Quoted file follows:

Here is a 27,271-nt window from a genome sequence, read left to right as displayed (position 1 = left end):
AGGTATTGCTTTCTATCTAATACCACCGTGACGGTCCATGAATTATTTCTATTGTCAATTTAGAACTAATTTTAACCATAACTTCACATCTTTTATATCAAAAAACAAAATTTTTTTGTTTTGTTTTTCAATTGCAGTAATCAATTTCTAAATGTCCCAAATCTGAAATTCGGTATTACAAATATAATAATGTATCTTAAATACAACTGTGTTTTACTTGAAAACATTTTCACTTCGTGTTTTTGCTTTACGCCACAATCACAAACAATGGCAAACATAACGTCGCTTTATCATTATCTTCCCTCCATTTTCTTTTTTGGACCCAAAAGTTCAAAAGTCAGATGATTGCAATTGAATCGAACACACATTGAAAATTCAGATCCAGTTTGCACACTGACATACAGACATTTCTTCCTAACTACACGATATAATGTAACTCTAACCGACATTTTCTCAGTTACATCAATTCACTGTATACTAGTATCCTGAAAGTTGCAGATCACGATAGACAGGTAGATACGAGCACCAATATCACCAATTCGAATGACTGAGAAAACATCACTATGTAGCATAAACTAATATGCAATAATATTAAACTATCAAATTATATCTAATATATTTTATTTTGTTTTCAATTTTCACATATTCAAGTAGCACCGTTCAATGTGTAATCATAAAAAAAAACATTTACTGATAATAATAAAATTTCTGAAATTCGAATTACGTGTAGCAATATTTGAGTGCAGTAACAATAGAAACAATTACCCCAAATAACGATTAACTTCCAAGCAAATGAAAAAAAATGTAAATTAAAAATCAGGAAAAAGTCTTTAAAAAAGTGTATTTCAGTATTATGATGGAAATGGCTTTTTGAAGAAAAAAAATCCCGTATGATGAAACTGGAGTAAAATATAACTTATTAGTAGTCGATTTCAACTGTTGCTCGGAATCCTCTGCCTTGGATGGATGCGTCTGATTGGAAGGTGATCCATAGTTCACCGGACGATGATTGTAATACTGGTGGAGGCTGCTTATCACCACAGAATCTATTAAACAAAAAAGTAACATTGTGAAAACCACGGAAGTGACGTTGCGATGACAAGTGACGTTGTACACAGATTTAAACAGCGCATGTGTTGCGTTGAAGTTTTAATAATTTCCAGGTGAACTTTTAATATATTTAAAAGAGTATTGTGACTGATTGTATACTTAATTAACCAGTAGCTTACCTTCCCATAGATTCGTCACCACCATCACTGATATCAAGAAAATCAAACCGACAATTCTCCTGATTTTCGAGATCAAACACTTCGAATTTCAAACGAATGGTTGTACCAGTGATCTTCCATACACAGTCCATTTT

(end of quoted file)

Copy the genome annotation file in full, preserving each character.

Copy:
Here is a 27,271-nt window from a genome sequence, read left to right as displayed (position 1 = left end):
AGGTATTGCTTTCTATCTAATACCACCGTGACGGTCCATGAATTATTTCTATTGTCAATTTAGAACTAATTTTAACCATAACTTCACATCTTTTATATCAAAAAACAAAATTTTTTTGTTTTGTTTTTCAATTGCAGTAATCAATTTCTAAATGTCCCAAATCTGAAATTCGGTATTACAAATATAATAATGTATCTTAAATACAACTGTGTTTTACTTGAAAACATTTTCACTTCGTGTTTTTGCTTTACGCCACAATCACAAACAATGGCAAACATAACGTCGCTTTATCATTATCTTCCCTCCATTTTCTTTTTTGGACCCAAAAGTTCAAAAGTCAGATGATTGCAATTGAATCGAACACACATTGAAAATTCAGATCCAGTTTGCACACTGACATACAGACATTTCTTCCTAACTACACGATATAATGTAACTCTAACCGACATTTTCTCAGTTACATCAATTCACTGTATACTAGTATCCTGAAAGTTGCAGATCACGATAGACAGGTAGATACGAGCACCAATATCACCAATTCGAATGACTGAGAAAACATCACTATGTAGCATAAACTAATATGCAATAATATTAAACTATCAAATTATATCTAATATATTTTATTTTGTTTTCAATTTTCACATATTCAAGTAGCACCGTTCAATGTGTAATCATAAAAAAAAACATTTACTGATAATAATAAAATTTCTGAAATTCGAATTACGTGTAGCAATATTTGAGTGCAGTAACAATAGAAACAATTACCCCAAATAACGATTAACTTCCAAGCAAATGAAAAAAAATGTAAATTAAAAATCAGGAAAAAGTCTTTAAAAAAGTGTATTTCAGTATTATGATGGAAATGGCTTTTTGAAGAAAAAAAATCCCGTATGATGAAACTGGAGTAAAATATAACTTATTAGTAGTCGATTTCAACTGTTGCTCGGAATCCTCTGCCTTGGATGGATGCGTCTGATTGGAAGGTGATCCATAGTTCACCGGACGATGATTGTAATACTGGTGGAGGCTGCTTATCACCACAGAATCTATTAAACAAAAAAGTAACATTGTGAAAACCACGGAAGTGACGTTGCGATGACAAGTGACGTTGTACACAGATTTAAACAGCGCATGTGTTGCGTTGAAGTTTTAATAATTTCCAGGTGAACTTTTAATATATTTAAAAGAGTATTGTGACTGATTGTATACTTAATTAACCAGTAGCTTACCTTCCCATAGATTCGTCACCACCATCACTGATATCAAGAAAATCAAACCGACAATTCTCCTGATTTTCGAGATCAAACACTTCGAATTTCAAACGAATGGTTGTACCAGTGATCTTCCATACACAGTCCATTTT